As a daughter of Africa, who is currently based in the US, I wonder to myself if a time will finally come when cable networks will include coverage of Africa beyond the saviorist commercials that urge me to save poor and starving African children, if major news outlets will consider Africa’s resistance and self-liberation newsworthy enough for morning shows (not just “breaking news”), when independent blogs will consider amplifying more than just the “atrocious” acts that are often committed against us to also include our resilience — how African women continue to get back on their feet and march forward – every – single – time. Undoubtedly, many of these media organizations mean well and, despite the negative news coverage, are creating a positive impact by raising awareness; in my mind, the desire to bring to light the injustices that women face all over the world (given a white male-dominated media) is commendable. But, is oppression truly all that we can cover?

How about we — as global gender justice advocates — subvert the idea that women are perpetual victims by covering our collective resistance (at least much more often than, say, our male counterparts)? How about we more frequently discuss the kind of rebellion that may not necessarily inspire political protests as large in scale as the Arab Spring, but affirm brave acts that carve out new territory within the scope of women in government? How about we spend less time sharing negative news stories that go viral during major national crises, but focus on highlighting the slow and steady work of the underdog that is happening under the radar? How about we cut back on the sensationalism — the shock tactics and controversy we once deployed to get mainstream media to pay attention to issues important to us — and now spend time amassing an archive of positive happenings that could inspire legendary bed time stories of the many feminist heroes and heroines that have been paving the way to our liberation?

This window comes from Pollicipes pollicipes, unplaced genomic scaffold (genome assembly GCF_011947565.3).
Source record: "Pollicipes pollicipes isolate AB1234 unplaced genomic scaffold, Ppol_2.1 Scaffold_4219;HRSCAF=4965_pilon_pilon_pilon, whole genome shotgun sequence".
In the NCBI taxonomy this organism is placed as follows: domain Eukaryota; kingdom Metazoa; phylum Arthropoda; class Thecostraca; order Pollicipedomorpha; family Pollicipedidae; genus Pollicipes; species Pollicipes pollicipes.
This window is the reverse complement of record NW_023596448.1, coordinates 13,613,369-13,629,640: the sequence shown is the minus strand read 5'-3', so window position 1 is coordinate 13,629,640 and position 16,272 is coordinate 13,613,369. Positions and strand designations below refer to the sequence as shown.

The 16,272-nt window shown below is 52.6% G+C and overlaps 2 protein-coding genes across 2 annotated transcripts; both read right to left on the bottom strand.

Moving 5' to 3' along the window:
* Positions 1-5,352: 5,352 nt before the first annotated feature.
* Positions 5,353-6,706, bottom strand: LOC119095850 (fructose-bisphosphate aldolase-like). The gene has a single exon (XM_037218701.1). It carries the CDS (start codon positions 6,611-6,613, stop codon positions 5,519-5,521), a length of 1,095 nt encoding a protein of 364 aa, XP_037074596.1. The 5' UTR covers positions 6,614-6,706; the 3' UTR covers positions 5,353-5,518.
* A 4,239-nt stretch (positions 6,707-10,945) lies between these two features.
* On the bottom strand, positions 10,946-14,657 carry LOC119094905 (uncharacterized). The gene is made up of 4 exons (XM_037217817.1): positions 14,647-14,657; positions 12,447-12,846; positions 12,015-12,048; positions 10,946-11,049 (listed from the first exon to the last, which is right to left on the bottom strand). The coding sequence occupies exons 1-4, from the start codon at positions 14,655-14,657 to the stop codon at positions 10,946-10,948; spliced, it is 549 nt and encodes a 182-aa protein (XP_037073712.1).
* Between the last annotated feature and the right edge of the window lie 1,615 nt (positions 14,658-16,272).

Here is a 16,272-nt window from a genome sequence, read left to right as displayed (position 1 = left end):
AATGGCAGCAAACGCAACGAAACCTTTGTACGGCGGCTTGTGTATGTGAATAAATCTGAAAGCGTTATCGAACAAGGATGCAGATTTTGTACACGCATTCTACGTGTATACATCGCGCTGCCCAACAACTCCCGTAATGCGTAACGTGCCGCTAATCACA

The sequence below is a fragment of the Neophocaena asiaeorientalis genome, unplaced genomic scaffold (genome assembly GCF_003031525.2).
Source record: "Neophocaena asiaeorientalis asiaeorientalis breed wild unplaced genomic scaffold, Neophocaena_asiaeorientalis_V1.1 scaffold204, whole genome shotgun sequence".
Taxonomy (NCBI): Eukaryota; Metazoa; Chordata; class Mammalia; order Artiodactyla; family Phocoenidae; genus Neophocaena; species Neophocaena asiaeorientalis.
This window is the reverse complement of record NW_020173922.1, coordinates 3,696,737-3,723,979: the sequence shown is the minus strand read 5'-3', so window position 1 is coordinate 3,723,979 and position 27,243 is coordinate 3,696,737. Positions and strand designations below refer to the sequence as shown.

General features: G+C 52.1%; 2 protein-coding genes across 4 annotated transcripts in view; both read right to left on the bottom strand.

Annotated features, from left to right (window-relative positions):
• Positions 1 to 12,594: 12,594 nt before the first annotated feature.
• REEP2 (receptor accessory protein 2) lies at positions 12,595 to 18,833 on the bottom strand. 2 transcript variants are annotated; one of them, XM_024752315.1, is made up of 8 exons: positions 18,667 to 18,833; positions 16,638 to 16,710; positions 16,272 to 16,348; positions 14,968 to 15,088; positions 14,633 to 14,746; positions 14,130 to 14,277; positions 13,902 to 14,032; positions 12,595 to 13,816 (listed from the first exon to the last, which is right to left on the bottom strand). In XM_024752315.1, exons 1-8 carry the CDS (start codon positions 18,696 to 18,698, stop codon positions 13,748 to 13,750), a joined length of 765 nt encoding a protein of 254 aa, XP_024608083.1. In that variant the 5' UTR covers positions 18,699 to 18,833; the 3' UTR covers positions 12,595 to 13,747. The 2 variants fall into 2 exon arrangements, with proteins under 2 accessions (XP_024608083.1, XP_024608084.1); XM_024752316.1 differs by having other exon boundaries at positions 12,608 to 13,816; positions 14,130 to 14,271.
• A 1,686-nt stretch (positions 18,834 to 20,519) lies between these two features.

Just to clarify, I do not intend to create a hierarchy of media coverage (i.e. good media vs. better media) within the context of global gender justice; any coverage of women’s issues (whether positive or negative) is much-needed coverage of women’s issues. Organizations like Gender Across Borders, the Caribbean feminist collective, Code Red, Women, Action and the Media, South Africa’s LGBT news hub, Behind the Mask, the LGBT Asylum News online portal, and hundreds more doing similar work to raise marginalized voices within have already made considerable gains in this arena, and thus, granted me the right to be greedy — now, I want now to see women’s and gender equality issues covered more thoroughly; I want it all — the good, the bad, the ugly.